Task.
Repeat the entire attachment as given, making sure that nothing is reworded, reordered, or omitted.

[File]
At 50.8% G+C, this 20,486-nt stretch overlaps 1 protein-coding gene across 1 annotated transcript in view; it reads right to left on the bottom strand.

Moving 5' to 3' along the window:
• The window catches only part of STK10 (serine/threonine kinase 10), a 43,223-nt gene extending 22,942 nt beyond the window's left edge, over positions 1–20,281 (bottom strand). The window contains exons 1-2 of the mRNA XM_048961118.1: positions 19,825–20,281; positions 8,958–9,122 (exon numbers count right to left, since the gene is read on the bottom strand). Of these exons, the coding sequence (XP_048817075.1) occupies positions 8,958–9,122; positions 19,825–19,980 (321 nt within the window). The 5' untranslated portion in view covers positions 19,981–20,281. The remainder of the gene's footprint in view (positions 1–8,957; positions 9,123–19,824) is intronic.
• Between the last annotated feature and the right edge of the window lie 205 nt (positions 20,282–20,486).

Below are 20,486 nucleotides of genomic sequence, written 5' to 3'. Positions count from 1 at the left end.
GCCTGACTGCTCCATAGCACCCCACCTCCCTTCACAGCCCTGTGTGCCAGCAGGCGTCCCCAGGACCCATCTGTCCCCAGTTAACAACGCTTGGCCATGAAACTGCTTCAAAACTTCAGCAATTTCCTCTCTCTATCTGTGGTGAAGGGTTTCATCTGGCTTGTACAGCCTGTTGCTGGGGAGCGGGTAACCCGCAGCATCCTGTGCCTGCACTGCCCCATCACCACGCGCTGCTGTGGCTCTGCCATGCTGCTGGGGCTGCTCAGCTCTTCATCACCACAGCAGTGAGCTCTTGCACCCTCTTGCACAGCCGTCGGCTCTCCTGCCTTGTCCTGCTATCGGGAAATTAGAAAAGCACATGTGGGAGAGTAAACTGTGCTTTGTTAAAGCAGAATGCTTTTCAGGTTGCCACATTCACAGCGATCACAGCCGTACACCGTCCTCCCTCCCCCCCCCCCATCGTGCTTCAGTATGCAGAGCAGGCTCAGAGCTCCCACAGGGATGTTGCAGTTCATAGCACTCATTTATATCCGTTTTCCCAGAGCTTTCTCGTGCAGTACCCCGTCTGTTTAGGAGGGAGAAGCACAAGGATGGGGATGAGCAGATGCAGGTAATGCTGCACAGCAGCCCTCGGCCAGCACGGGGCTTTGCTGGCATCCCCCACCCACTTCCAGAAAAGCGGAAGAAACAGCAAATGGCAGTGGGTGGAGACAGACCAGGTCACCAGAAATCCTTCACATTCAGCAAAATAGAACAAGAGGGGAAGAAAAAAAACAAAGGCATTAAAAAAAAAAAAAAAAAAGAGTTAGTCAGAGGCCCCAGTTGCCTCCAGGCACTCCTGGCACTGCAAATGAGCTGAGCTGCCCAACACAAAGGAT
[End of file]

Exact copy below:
At 50.8% G+C, this 20,486-nt stretch overlaps 1 protein-coding gene across 1 annotated transcript in view; it reads right to left on the bottom strand.

Moving 5' to 3' along the window:
• The window catches only part of STK10 (serine/threonine kinase 10), a 43,223-nt gene extending 22,942 nt beyond the window's left edge, over positions 1–20,281 (bottom strand). The window contains exons 1-2 of the mRNA XM_048961118.1: positions 19,825–20,281; positions 8,958–9,122 (exon numbers count right to left, since the gene is read on the bottom strand). Of these exons, the coding sequence (XP_048817075.1) occupies positions 8,958–9,122; positions 19,825–19,980 (321 nt within the window). The 5' untranslated portion in view covers positions 19,981–20,281. The remainder of the gene's footprint in view (positions 1–8,957; positions 9,123–19,824) is intronic.
• Between the last annotated feature and the right edge of the window lie 205 nt (positions 20,282–20,486).

Below are 20,486 nucleotides of genomic sequence, written 5' to 3'. Positions count from 1 at the left end.
GCCTGACTGCTCCATAGCACCCCACCTCCCTTCACAGCCCTGTGTGCCAGCAGGCGTCCCCAGGACCCATCTGTCCCCAGTTAACAACGCTTGGCCATGAAACTGCTTCAAAACTTCAGCAATTTCCTCTCTCTATCTGTGGTGAAGGGTTTCATCTGGCTTGTACAGCCTGTTGCTGGGGAGCGGGTAACCCGCAGCATCCTGTGCCTGCACTGCCCCATCACCACGCGCTGCTGTGGCTCTGCCATGCTGCTGGGGCTGCTCAGCTCTTCATCACCACAGCAGTGAGCTCTTGCACCCTCTTGCACAGCCGTCGGCTCTCCTGCCTTGTCCTGCTATCGGGAAATTAGAAAAGCACATGTGGGAGAGTAAACTGTGCTTTGTTAAAGCAGAATGCTTTTCAGGTTGCCACATTCACAGCGATCACAGCCGTACACCGTCCTCCCTCCCCCCCCCCCATCGTGCTTCAGTATGCAGAGCAGGCTCAGAGCTCCCACAGGGATGTTGCAGTTCATAGCACTCATTTATATCCGTTTTCCCAGAGCTTTCTCGTGCAGTACCCCGTCTGTTTAGGAGGGAGAAGCACAAGGATGGGGATGAGCAGATGCAGGTAATGCTGCACAGCAGCCCTCGGCCAGCACGGGGCTTTGCTGGCATCCCCCACCCACTTCCAGAAAAGCGGAAGAAACAGCAAATGGCAGTGGGTGGAGACAGACCAGGTCACCAGAAATCCTTCACATTCAGCAAAATAGAACAAGAGGGGAAGAAAAAAAACAAAGGCATTAAAAAAAAAAAAAAAAAAGAGTTAGTCAGAGGCCCCAGTTGCCTCCAGGCACTCCTGGCACTGCAAATGAGCTGAGCTGCCCAACACAAAGGAT